Olmert admits 'shortcomings' in war

PM promises he would not "hide or sweep anything under the rug."

olmert to AP298.88 (photo credit: AP)
olmert to AP298.88
(photo credit: AP)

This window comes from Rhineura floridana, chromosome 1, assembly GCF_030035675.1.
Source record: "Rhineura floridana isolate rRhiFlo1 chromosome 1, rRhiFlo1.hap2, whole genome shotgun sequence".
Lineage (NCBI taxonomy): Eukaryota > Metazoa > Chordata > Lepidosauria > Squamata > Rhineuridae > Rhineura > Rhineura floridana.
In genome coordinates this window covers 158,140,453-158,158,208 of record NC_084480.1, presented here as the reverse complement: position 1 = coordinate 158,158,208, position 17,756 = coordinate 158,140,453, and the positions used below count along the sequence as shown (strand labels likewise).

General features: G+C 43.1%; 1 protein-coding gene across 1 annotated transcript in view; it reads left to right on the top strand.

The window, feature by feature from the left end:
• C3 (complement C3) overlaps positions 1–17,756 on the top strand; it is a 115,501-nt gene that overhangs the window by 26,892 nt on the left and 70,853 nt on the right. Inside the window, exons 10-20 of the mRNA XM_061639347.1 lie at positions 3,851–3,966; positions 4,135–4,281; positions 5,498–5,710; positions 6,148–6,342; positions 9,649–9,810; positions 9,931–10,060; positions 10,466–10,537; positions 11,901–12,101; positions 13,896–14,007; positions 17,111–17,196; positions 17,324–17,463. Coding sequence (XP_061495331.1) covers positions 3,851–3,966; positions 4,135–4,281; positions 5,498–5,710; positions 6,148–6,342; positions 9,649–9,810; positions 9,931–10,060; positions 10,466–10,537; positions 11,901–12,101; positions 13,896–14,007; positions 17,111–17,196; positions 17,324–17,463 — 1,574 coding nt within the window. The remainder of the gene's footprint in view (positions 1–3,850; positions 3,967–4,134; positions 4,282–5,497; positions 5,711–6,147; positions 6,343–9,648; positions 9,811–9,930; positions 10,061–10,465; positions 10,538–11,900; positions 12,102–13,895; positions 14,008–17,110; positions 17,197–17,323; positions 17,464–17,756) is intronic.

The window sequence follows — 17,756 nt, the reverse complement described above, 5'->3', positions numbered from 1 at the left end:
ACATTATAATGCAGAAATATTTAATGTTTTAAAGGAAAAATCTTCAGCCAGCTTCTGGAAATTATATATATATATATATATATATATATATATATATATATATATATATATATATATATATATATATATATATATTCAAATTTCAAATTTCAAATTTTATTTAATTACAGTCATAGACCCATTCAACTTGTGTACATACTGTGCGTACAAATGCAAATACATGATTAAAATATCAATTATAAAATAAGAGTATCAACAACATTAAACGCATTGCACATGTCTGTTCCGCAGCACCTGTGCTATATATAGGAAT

Even as he stood before the Knesset Monday to claim personal responsibility for the month-long military operation in the north, Prime Minister Ehud Olmert promised to continue to "hunt Hizbullah down anytime, anywhere." "We will continue to pursue [Hizbullah] everywhere and at all times," Olmert told the Knesset's special session. "We have no intention of asking anyone's permission." It was the prime minister's first speech since the cease-fire went into effect Monday morning. Although Olmert stopped short of calling the military operation in the north a victory, he said that the war had changed the "strategic balance against Hizbullah," adding that Hizbullah was no longer a "state within a state." "The responsibility for the military operation rests on my shoulders as prime minister. I have no intention and do not wish to share this responsibility with another. It is a responsibility that derives from my position as prime minister of Israel," said Olmert. While there were "shortcomings" in the management of the war, Olmert promised that he would stand before an inquiry committee and not "hide or sweep anything under the rug." Those same shortcomings were touched upon by opposition leader Binyamin Netanyahu, who spoke after Olmert, and criticized the government for failing to "achieve its goals" in the north. "There were failures in identifying the threat, in managing the war, and in comforting the home front," said Netanyahu. "There is no doubt that we must learn our lesson and correct our mistakes. We were asleep and we received a wake-up call." Netanyahu told the Knesset that the main lesson to be learned from the past month was that the "doctrine of unilateral withdrawals had proven to be a failure." "We left Lebanon to the last centimeter and they are firing. We left Gaza to the last centimeter and they are firing," said Netanyahu. "What we have learned is that if they [terrorist organizations] lay down their arms there will be peace. If we [Israel] lay down our arms, they will slaughter us." Olmert and his Kadima party were elected in March on a platform which included the convergence plan for a possible unilateral withdrawal from large portions of the West Bank. During the day, MKs from across the political spectrum issued calls for a formal inquiry committee on the war. Despite expectations that MKs would blast the government, much of the criticism remained contained, as many MKs said they were biting their tongues until they could be sure the cease-fire had held. "There is still tension, and the cease-fire is too fragile," said one Likud MK. "We are waiting it out before we wage our own war... we are still drawing out the battle plans." During Olmert's speech, however, several MKs did not manage to hold their fire. MKs Zehava Gal-On (Meretz), Estherina Tartman (Israel Beiteinu) and Ahmed Tibi (United Arab List) were all ejected from the Knesset for interrupting the prime minister with harsh criticism of his handling of the war. Their accusations, which ranged from neglecting to bring the kidnapped soldiers home (Tartman) to letting the military operation go on too long (Gal-On), were echoed by other MKs during the day, but the majority of Knesset members appeared to abide by MK Effi Eitam's (NU/NRP) plea that they "hold their tongues" until "the dust of the last Katyusha" had settled. "Patience, that's what we need now," Olmert told the MKs during his speech. On Monday that patience appeared to hold, with Knesset Speaker Dalia Itzik even calling for the prime minister to create an emergency coalition government that would unite most of the parties in the Knesset as a unified body under Olmert. "It is the government's job to unite the State of Israel to prepare for the next war that might be forced upon us at any time," said Itzik. "Right now, with battles still being fought, it is our duty to learn our lessons, unite the best of our forces and minds, and think not of yesterday, but of tomorrow."